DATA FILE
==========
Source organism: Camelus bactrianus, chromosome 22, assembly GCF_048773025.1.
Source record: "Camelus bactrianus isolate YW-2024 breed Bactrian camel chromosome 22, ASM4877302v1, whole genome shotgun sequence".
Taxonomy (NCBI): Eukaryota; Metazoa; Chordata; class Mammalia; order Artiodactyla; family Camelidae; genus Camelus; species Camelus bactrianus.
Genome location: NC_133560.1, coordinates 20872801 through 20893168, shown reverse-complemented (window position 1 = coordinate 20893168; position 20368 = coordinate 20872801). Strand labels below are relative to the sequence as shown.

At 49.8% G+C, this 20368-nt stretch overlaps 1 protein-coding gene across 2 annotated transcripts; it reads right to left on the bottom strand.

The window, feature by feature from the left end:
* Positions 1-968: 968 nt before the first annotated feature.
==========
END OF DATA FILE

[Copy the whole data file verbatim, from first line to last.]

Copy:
Source organism: Camelus bactrianus, chromosome 22, assembly GCF_048773025.1.
Source record: "Camelus bactrianus isolate YW-2024 breed Bactrian camel chromosome 22, ASM4877302v1, whole genome shotgun sequence".
Taxonomy (NCBI): Eukaryota; Metazoa; Chordata; class Mammalia; order Artiodactyla; family Camelidae; genus Camelus; species Camelus bactrianus.
Genome location: NC_133560.1, coordinates 20872801 through 20893168, shown reverse-complemented (window position 1 = coordinate 20893168; position 20368 = coordinate 20872801). Strand labels below are relative to the sequence as shown.

At 49.8% G+C, this 20368-nt stretch overlaps 1 protein-coding gene across 2 annotated transcripts; it reads right to left on the bottom strand.

The window, feature by feature from the left end:
* Positions 1-968: 968 nt before the first annotated feature.